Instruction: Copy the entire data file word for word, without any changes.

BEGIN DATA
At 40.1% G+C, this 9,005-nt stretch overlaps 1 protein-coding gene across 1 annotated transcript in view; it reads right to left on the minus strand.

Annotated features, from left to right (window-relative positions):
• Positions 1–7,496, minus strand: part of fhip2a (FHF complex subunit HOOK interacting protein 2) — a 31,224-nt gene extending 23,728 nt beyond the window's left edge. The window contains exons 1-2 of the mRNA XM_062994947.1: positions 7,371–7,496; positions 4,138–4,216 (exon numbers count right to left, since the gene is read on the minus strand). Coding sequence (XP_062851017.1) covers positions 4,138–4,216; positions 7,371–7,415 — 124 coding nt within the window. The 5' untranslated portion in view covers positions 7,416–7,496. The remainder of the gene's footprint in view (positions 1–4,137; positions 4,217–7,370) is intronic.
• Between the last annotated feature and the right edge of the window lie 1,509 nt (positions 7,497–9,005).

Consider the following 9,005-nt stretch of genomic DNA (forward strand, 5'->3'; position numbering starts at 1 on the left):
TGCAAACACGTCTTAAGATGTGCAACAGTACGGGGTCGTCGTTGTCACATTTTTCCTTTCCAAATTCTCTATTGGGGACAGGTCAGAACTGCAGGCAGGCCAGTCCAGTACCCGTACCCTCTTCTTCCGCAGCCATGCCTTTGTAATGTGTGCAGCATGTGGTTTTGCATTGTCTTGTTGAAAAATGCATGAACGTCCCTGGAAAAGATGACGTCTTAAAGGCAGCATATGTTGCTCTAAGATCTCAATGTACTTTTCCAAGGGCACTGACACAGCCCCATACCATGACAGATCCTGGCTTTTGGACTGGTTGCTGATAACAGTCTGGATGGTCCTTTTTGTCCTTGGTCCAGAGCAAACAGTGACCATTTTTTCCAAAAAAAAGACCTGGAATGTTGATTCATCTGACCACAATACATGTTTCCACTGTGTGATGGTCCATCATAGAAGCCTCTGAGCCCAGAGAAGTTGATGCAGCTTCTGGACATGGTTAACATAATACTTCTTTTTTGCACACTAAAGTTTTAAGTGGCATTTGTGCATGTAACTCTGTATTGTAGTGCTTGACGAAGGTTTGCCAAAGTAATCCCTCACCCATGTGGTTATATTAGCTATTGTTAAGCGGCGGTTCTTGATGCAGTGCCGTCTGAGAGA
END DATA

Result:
At 40.1% G+C, this 9,005-nt stretch overlaps 1 protein-coding gene across 1 annotated transcript in view; it reads right to left on the minus strand.

Annotated features, from left to right (window-relative positions):
• Positions 1–7,496, minus strand: part of fhip2a (FHF complex subunit HOOK interacting protein 2) — a 31,224-nt gene extending 23,728 nt beyond the window's left edge. The window contains exons 1-2 of the mRNA XM_062994947.1: positions 7,371–7,496; positions 4,138–4,216 (exon numbers count right to left, since the gene is read on the minus strand). Coding sequence (XP_062851017.1) covers positions 4,138–4,216; positions 7,371–7,415 — 124 coding nt within the window. The 5' untranslated portion in view covers positions 7,416–7,496. The remainder of the gene's footprint in view (positions 1–4,137; positions 4,217–7,370) is intronic.
• Between the last annotated feature and the right edge of the window lie 1,509 nt (positions 7,497–9,005).

Consider the following 9,005-nt stretch of genomic DNA (forward strand, 5'->3'; position numbering starts at 1 on the left):
TGCAAACACGTCTTAAGATGTGCAACAGTACGGGGTCGTCGTTGTCACATTTTTCCTTTCCAAATTCTCTATTGGGGACAGGTCAGAACTGCAGGCAGGCCAGTCCAGTACCCGTACCCTCTTCTTCCGCAGCCATGCCTTTGTAATGTGTGCAGCATGTGGTTTTGCATTGTCTTGTTGAAAAATGCATGAACGTCCCTGGAAAAGATGACGTCTTAAAGGCAGCATATGTTGCTCTAAGATCTCAATGTACTTTTCCAAGGGCACTGACACAGCCCCATACCATGACAGATCCTGGCTTTTGGACTGGTTGCTGATAACAGTCTGGATGGTCCTTTTTGTCCTTGGTCCAGAGCAAACAGTGACCATTTTTTCCAAAAAAAAGACCTGGAATGTTGATTCATCTGACCACAATACATGTTTCCACTGTGTGATGGTCCATCATAGAAGCCTCTGAGCCCAGAGAAGTTGATGCAGCTTCTGGACATGGTTAACATAATACTTCTTTTTTGCACACTAAAGTTTTAAGTGGCATTTGTGCATGTAACTCTGTATTGTAGTGCTTGACGAAGGTTTGCCAAAGTAATCCCTCACCCATGTGGTTATATTAGCTATTGTTAAGCGGCGGTTCTTGATGCAGTGCCGTCTGAGAGA